British Columbia Mine Reclamation Symposia

Mining and archaeological resources : conflicts and mitigation procedures 2010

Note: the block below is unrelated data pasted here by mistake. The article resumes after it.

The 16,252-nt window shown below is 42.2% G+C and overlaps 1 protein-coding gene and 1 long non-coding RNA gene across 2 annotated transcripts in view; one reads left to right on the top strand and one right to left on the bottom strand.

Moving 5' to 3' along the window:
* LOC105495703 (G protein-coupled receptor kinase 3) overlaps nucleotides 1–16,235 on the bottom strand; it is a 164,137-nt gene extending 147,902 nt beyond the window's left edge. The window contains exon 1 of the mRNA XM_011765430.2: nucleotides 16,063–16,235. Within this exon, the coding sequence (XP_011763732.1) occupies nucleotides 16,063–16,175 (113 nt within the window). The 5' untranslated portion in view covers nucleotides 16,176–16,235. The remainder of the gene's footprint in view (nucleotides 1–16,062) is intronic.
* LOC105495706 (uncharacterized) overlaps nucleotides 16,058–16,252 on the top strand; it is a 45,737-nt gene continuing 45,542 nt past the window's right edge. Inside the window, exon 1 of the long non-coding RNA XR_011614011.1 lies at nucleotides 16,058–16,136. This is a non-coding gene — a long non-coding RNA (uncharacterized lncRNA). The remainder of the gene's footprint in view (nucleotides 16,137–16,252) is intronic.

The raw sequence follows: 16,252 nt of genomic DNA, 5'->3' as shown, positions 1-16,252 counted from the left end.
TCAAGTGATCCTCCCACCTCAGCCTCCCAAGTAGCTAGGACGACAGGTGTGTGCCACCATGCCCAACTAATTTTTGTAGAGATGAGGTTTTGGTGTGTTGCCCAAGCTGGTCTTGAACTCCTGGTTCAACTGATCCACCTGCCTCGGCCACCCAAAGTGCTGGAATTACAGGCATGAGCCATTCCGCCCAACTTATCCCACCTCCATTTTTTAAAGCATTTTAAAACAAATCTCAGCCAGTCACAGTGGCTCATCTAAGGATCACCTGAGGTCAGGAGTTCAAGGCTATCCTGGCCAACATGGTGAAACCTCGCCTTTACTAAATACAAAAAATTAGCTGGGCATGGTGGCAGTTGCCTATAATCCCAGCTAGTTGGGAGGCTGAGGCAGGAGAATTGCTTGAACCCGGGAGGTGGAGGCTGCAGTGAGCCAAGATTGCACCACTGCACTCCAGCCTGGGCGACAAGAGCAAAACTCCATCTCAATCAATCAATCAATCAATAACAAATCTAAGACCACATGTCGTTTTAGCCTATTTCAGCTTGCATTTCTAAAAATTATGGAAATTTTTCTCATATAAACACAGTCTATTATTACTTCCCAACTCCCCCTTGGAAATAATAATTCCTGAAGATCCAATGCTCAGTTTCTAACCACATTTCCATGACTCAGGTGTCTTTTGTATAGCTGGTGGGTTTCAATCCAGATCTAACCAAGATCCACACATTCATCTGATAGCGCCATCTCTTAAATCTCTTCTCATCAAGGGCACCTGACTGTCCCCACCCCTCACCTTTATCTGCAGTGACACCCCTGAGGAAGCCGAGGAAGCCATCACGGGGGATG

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Proceedings of the 2nd Annual British Columbia Mine Reclamation Symposium in Vernon, BC, 1978. The Technical and Research Committee on Reclamation 217 MINING AND ARCHAEOLOGICAL RESOURCES: CONFLICTS AND MITIGATION PROCEDURES Paper Presented by: Bjorn 0. Simonsen Provincial Archaeologist Heritage Conservation Branch Ministry of Recreation and Conservation Provincial Government of British Columbia Victoria, B.C. Proceedings of the 2nd Annual British Columbia Mine Reclamation Symposium in Vernon, BC, 1978. The Technical and Research Committee on Reclamation 219 MINING AND ARCHAEOLOGICAL RESOURCES: CONFLICTS AND MITIGATION PROCEDURES  INTRODUCTION When first contacted about presenting a short paper at the Second Annual Conference on Mine Reclamation, I felt very apprehensive. The key word in the conference title which caused this apprehension was "reclamation".  How could I relate heritage resources, or more specifically, archaeological resources, to the concept of reclamation when such resources are in fact non-renewable? An archaeological site, once damaged or destroyed by any land altering activity, such as mining, cannot be replaced or reclaimed. However, I overcame this problem once the conference organizers pointed out that I did not necessarily have to deal exclusively with reclamation matters but rather, I was asked to specifically "...outline my ideas on problems associated with conflicts between mining and archaeological sites and possible solutions to these conflicts." HERITAGE RESOURCES  What then can be called a historical or heritage resource? The recently enacted British Columbia Heritage Conservation Act, which is administered by the Heritage Conservation Branch of the Ministry of Recreation and Conservation, defines "heritage" as anything of "... historic, architectural, archaeological, palaeontological or scenic significance ..".  "Heritage Site" is further defined as "land of heritage significance." All of these definitions are very broad.  For example, an entire coal deposit could be considered a heritage site as it has palaeontological significance.  However, such interpretations were clearly not intended and the Act goes on to provide much more specific descriptions concerning the types of Proceedings of the 2nd Annual British Columbia Mine Reclamation Symposium in Vernon, BC, 1978. The Technical and Research Committee on Reclamation 220 sites which are to be protected or managed through various means. Archaeological sites, whether located on Crown or Private lands, are fully protected by the Act.  Historic sites, on the other hand, may only be protected through a process of "designation", either by Order in Council should the site be one of Provincial significance, or by a Municipal Council if the site is considered only of local significance. To my knowledge, there has never been an action taken under the powers of the Heritage Conservation Act or its fore-runner the Archaeological and Historic Sites Protection Act, to ensure that mining activity did not damage archaeological sites.  However, there has been considerable input by the Provincial Archaeologist's Office into such coal development related proposals as the Northeast coal project, Hat Creek thermal generating facilities, Carbon Creek coal development proposal, Hosmer-Wheeler proposals and so on.  All of this involvement has arisen from our participation in general Environmental Impact Assessments that have been carried out, or which are still taking place, with respect to these projects.  There was, however, no involvement of my office in the preliminary assessment of large coal extraction projects such as the Kaiser Resources operation in the East Kootenays. The lack of heritage resource assessments in these projects has meant that there is no possibility of mitigating the loss of such resources, which were undoubtedly present in large numbers prior to mining activity.  Since the opportunity to identify and assess these potential resources was either not taken or not made possible, we are not in a position to reclaim this loss by any means. Proceedings of the 2nd Annual British Columbia Mine Reclamation Symposium in Vernon, BC, 1978. The Technical and Research Committee on Reclamation 221 At this point, it might be fair to ask why heritage resources, and in particular archaeological resources, should be protected, or at least should be considered as a serious and relevant part of any mining development and reclamation process.  All of us,  as well as our environment, are the products of the past. By gaining knowledge of this past we can better understand the cultural and non-cultural forces which operate in the present and to gain a perspective of the development of our own civilization. Because this knowledge belongs to all of us, no individual or organization should deprive us of essential segments of this knowledge.  Yet, that is what happens when an archaeological site or a historic site is destroyed without an adequate record having been made of the information contained within that site. The value of an archaeological site is then in the information and material culture remains that are contained within it.  This information can only be retrieved by properly conducted archaeological investigations. MEASURES TO BE TAKEN TO IDENTIFY CONFLICTS What measures can be taken to ensure that valuable heritage resources are either protected for future study or are subjected to adequate investigations designed to retrieve information and materials of value? The following is a list of actions and procedures that should be applied to all proposed mining developments: 1) A thorough systematic inventory of all areas within the proposed development area should be undertaken in order to identify and classify a representative sample of heritage sites. Proceedings of the 2nd Annual British Columbia Mine Reclamation Symposium in Vernon, BC, 1978. The Technical and Research Committee on Reclamation 222 2) These resources should then be evaluated in terms of their significance to our understanding of the area's history or prehistory. 3) The project impacts, (both direct and indirect) upon these resources should be identified.  4) Basic terms of reference and criteria should be developed to ensure that a meaningful program of mitigation can be carried out before, during, and after the active development phase. Such mitigative measures might include the following options: a) site avoidance by redesigning part of the planned       development, b) partial or complete capping or sealing of heritage sites until development of mine resources is completed, c) retrieval and conservation of information and materials contained within sites to be impacted. COMMENTS AND SOLUTIONS The options listed above provide the basis for the solutions to the problem of conflict between proposed mine development and heritage resources.  There must, of course, be adequate funds allocated so that such options can be exercised; there must be adequate lead time provided; an adequate legislative base to ensure that the various options can be exercised; and a willing- ness on both the developer's and the resource manager's side to cooperate toward achieving these goals. In terms of reclamation, there are in fact some means by which the mine developer can provide for a legacy of heritage resources that might be physically destroyed by mining operations.  These Proceedings of the 2nd Annual British Columbia Mine Reclamation Symposium in Vernon, BC, 1978. The Technical and Research Committee on Reclamation 223 are, however, entirely contingent upon the procedures and options outlined above and may include one or more of the following: 1) A small museum facility, interpretive or a historic reconstruct ion centre can be provided in the area of the development to present displays relating to heritage resources and objects identified during the various assessment and mitigation stages. 2) Information boards and historic site markers can be erected to identify and interpret heritage values within the development area. 3) Published information in the form of pamphlets and books can be produced whose contents and impact would be much the same as an interpretive centre. 4) Archaeological and historic investigations in the development area during the assessment and mitigation stages quite often have a positive effect upon local residents.  Such projects have often provided the impetus for the formation of historical societies in local areas. 5) The long-term potential for increased tourism to areas that have developed heritage resources in ways as described above, is excellent. Lastly, it should not be forgotten that all or any of the above actions or consequences of a well-planned program of heritage conservation can be of great value to a developer in terms of public relations and the image of the developer in the eyes of government and public. DISCUSSIONS RELATED TO B.O. SIMONSEN'S PAPER Time did not permit discussion about this paper.